If you grew up on early ‘90s adventure games, as I did, playing through The Cave is like biting into a candy bar you haven’t had since grade school. There are two ways that experience can go. You either reconnect with the joy and comfort of a long-absent favorite, or remember why you stopped eating them in the first place. I imagine that players of The Cave will feel a little of both, then come down firmly in one camp or the other once the journey is complete. For me, the good times won out. Critical thinking and puzzle solving is my ambrosia, and it took me no time to settle happily into the brain-bending comfort of using the hot dog to lure the monster, but only after finding a crank to fix the broken well. However, early on, I was reacquainted with the thing that always frustrated me most about adventure games: backtracking. The Cave does away with the complicated inventory system of its predecessors, instead allowing the characters to carry only one item at a time. In some ways, this is a good thing, as it spares you the agony of sifting through a cluttered mess of useless trinkets in order to find the necessary piece. But it also means that if you set something down, or if you realize much later why that bone at the end of the tunnel was important, you’ll have to run the whole way back. There was one annoying segment involving a bowl of fruit, which was at the bottom of the area, and its recipient, which was several levels up. Discovering that the recipient needed a specific piece of fruit meant a lot of back and forth, which, after doing plenty of that already, started to border on tediousness.

This common malady of the genre is somewhat alleviated by the platforming mechanics, which keep the player engaged and focused while retracing his or her steps. I thought this was a smart inclusion, especially since no great tests of reflexes or timing are required. These elements are the meat and potatoes of a true platformer, but in The Cave, where backtracking is inevitable, working your way through flame traps or shifting platforms again and again would’ve been infuriating. But even though I found the balance well designed (or at least intentioned), its effectiveness was hindered somewhat by the controls, which were a little less precise than I would’ve liked (I was playing on PC). Jumping felt a tad slippery, and I repeatedly encountered a small glitch in which the character would push a movable block a few steps forward, even though all I’d done was grab onto it (this became problematic when pressure plates were involved). Had movement been more efficient, working my way back across the map would likely have felt like less of a bother.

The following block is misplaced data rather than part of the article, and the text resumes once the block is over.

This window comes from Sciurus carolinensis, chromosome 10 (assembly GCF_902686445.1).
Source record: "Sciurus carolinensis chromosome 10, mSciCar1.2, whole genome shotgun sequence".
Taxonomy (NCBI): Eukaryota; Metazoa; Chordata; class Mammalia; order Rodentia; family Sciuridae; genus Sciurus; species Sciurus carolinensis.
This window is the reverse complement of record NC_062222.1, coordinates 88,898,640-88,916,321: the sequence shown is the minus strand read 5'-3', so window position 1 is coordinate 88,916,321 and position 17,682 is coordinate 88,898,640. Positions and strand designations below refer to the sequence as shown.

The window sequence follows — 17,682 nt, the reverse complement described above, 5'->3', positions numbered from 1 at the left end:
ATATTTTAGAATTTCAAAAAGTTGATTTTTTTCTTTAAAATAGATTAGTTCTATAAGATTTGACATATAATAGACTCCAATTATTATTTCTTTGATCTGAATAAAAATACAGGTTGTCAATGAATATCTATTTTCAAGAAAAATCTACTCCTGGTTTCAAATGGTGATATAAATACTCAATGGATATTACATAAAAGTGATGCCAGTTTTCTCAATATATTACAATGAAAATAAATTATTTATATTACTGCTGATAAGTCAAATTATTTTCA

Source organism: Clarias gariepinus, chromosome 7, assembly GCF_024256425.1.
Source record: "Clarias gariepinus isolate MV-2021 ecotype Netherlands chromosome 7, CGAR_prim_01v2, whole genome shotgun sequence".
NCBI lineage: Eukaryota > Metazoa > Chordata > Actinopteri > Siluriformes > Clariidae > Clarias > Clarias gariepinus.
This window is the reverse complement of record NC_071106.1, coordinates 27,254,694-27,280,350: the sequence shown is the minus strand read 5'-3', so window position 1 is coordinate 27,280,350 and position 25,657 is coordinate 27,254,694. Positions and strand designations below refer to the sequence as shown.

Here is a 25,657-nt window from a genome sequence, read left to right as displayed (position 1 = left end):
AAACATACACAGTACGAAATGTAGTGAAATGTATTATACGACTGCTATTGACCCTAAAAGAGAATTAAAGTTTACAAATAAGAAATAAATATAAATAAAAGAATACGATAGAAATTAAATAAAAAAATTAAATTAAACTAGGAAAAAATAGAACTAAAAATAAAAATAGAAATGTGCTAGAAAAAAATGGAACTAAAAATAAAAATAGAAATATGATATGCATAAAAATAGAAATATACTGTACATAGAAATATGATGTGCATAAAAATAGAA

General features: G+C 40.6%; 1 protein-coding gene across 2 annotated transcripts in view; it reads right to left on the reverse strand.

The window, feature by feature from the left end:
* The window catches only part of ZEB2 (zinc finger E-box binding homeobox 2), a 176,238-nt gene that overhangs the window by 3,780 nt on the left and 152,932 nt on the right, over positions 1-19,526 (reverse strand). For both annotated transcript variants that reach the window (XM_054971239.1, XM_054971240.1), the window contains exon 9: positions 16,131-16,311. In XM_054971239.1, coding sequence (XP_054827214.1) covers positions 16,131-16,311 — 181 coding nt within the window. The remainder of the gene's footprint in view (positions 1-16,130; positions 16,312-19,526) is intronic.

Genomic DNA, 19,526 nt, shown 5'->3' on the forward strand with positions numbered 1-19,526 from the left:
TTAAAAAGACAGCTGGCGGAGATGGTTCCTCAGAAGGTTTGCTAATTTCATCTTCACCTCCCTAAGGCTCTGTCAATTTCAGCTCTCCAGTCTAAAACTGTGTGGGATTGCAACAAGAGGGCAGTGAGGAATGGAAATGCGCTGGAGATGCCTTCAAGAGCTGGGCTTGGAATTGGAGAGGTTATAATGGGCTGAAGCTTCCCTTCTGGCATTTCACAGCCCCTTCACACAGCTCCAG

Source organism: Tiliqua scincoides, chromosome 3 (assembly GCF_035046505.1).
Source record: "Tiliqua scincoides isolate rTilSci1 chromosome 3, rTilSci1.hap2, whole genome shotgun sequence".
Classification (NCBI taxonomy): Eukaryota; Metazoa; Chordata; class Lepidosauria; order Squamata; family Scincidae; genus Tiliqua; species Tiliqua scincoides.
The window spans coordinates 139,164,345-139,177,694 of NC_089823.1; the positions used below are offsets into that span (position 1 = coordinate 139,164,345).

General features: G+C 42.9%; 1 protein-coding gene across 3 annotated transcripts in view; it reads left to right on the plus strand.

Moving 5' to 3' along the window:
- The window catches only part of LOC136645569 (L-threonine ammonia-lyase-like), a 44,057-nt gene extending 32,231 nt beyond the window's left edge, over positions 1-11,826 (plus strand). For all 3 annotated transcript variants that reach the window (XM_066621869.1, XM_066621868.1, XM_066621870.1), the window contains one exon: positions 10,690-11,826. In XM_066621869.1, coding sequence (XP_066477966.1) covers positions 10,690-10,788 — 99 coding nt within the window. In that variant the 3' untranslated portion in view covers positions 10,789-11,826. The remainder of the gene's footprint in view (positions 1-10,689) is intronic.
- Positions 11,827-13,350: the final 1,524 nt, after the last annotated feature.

I’m sure there are some for whom these drawbacks will be a deal breaker, especially those who are accustomed to the fast pace and instant feedback so ubiquitous in today’s market. But for tried-and-true adventure game fans (and, I think, for puzzle-loving newcomers), The Cave is a delightful new toy. This is not a game for the ages, but rather a game for a rainy afternoon, best paired with jammies and your favorite snacks. Look, forget everything I said about imprecise controls and repetition. When have those things not been true of adventure games? The far more important thing is that this is a game with dinosaurs, time travel, ballistic missiles, desert islands, dynamite, treasure hunters, dangerous contraptions, ancient ruins, glowing mushrooms, swarms of bats, junk food, carnival stalls, over-the-top villainy, and gleefully bleak consequences. That was enough for me.

The Cave is available on just about everything: PC, Mac, Linux, Xbox, PS3, and Wii U.

Becky Chambers is a freelance writer and a full-time geek. She blogs over at Other Scribbles and can always be found on Twitter.